I wasn't looking forward to canvassing, for I have a lingering impression of myself as SHY, but I discovered that it was interesting and even amusing to bang on doors in Nearest Town. I even wheedled an elderly lady who always votes X but might be tempted into voting Y, and therefore for my friend. When a large and cranky chap answered his door clad only in a towel, I almost giggled. And when various people didn't answer their door or answered but refused to speak to us, I was not that bothered. Everyone was who they were, and they were all new. Well, everyone was new except my friend the flirtatious Polish grocer, whom we passed on the High Street.
On my walk home a dim memory surfaced of myself canvassing door to door in dingy, horrible, Toronto apartment buildings, and I have just realized that I must have canvassed when I was a teen (or even only twelve). I really was shy when I was a teen (let alone twelve), so canvassing in person and (worse) over the phone was absolute torture. My interest in party politics came from reading the great Alan Fotheringham in Maclean's magazine, but the experience of canvassing killed it dead.
One of the things about growing older that I really like is that I am not so shy/tongue-tied/intimidated/afraid anymore. And I don't think it is JUST because I am older but because I have forced myself to take a lot of risks and learn to roll with the punches. When I wrote my first regular column for the CR, someone wrote a letter suggesting I was a Nazi. Then I cried my eyes out. Now when similar suggestions are published, I merely grumble. One day, presumably, I will laugh.
Also I have been learning Polish for three years, so for three years I have risked sounding stupid by attempting Polish out loud. Right now in my left pocket I have three flashcards: my emergency Polish speech in case of Polish-only voters. Being prepared to start a doorstep conversation in Polish, I found the six Scottish incidents of "Not interested, thanks!" a piece of cake. *
Besides, the rejections weren't about me, or even my friend, but about Party Y or perhaps just the whole world of party politics. I don't take that personally.
Now I shall attempt to apply all this to Single Life. As long-term readers remember, I think the most attractive qualities in a Single for other Singles are confidence (esp in men) and joy (esp in women). Another very attractive quality is a sincere desire to know what other people think about things. These three qualities lead to being interested in people in themselves, not in who they are, or might become, in relation to you.
I do wish I had known at eleven or so that I would eventually get married to a splendid Scottish chap when I was thirty-eight, so I would never have worried about whether or not boys would ever want me as a girlfriend. Instead, I could have pondered boys and other girls in themselves and figured out how they ticked. What did they want out of life? Why did they choose the friends they chose? How come Tina, upon whom none of the boys ever got a crush, was nevertheless sincerely liked by all?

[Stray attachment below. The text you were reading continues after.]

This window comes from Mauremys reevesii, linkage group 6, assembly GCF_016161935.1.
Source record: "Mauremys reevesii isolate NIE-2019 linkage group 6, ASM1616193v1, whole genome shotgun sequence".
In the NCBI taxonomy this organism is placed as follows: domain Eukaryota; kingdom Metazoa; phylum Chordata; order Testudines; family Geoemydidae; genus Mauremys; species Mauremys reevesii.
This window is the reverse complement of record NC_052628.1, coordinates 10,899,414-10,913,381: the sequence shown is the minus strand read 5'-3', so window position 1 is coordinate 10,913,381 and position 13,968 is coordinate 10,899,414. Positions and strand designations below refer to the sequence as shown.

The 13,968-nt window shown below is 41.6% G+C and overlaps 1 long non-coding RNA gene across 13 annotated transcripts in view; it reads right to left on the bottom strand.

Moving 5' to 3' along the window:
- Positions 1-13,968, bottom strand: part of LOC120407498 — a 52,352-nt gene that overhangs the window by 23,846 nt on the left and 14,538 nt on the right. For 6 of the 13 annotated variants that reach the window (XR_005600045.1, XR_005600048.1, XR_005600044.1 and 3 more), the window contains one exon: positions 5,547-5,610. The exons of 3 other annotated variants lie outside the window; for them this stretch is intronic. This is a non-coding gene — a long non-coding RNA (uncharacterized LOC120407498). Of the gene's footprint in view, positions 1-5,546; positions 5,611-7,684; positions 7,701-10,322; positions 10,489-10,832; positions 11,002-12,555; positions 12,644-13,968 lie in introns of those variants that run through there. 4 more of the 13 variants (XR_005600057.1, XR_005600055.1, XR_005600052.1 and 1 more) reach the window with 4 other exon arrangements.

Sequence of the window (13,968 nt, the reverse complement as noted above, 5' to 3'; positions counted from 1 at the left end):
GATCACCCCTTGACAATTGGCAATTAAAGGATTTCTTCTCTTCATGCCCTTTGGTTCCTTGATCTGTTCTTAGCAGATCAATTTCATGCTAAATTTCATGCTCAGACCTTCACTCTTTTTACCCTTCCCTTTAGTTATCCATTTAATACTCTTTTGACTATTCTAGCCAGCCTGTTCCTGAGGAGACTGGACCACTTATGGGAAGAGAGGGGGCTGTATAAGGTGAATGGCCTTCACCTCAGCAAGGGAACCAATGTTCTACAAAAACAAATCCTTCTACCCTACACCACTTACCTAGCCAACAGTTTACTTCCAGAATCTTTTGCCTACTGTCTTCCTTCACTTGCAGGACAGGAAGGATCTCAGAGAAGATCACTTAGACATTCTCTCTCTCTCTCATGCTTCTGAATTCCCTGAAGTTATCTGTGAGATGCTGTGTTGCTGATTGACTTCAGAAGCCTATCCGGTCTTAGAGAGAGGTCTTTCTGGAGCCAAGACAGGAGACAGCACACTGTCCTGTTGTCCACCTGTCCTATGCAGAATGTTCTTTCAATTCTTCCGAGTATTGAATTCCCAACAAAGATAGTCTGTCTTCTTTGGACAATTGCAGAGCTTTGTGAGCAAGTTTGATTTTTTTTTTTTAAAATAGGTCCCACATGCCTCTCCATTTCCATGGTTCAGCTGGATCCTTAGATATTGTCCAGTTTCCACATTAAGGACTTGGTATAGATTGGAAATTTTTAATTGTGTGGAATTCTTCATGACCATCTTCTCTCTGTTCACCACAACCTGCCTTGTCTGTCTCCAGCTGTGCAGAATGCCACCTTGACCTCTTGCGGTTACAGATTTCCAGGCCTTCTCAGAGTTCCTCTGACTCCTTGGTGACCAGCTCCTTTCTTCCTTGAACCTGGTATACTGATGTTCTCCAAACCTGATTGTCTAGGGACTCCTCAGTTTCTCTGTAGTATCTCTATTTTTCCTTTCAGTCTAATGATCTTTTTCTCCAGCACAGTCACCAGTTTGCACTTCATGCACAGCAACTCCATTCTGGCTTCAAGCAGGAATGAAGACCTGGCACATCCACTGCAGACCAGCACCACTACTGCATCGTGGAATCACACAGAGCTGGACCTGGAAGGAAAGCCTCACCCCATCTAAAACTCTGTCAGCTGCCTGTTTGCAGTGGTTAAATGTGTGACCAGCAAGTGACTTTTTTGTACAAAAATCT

As you know, I am rereading Harry Potter and the Chamber of Secrets (Komnata Tajemic), and I have felt rather sorry for poor silly eleven-year-old Ginny wondering if Harry will ever "like" her. Ginny barely knows Harry, for she couldn't make herself speak to him when he stayed at her home over the summer holidays. And naturally Ginny didn't consult her mother, who would have told her that Harry wasn't at the being-interested-in-girls age yet. Unlike Harry, untroubled by crushes, Ginny had a perfectly atrocious first year at Hogwarts.
But Ginny does at least have a clue to the mystery of Harry as she reveals in Chapter (Rodział) 4. Here she correctly informs nasty Draco Malfoy that Harry did not like being made the centre of attention at Flourish and Blotts (Esy i Floresy). This insight gives me hope that Ginny will not still be acting like she is eleven when she is seventeen---unlike me.
I wonder what comes first, confidence or being sincerely interested in people in themselves. Certainly it takes confidence to stop thinking about yourself all the time and what other people can be for you. If you have a strong sense of self, paradoxically you can forget about yourself and think objectively and factually about other people.
Well, what do you all think?
*I would like to underscore that all this confidence-building risk-taking was regarding WORK and EDUCATION and not about chasing men. Falling flat while chasing men is the most demoralizing thing I can think of, for adult women at least. Paradoxically, I now find meaningless flirtation intensely confidence-boosting. Even the occasional "If you were not a woman, I would be angry with you/beat you up/never talk to you again" has its charms.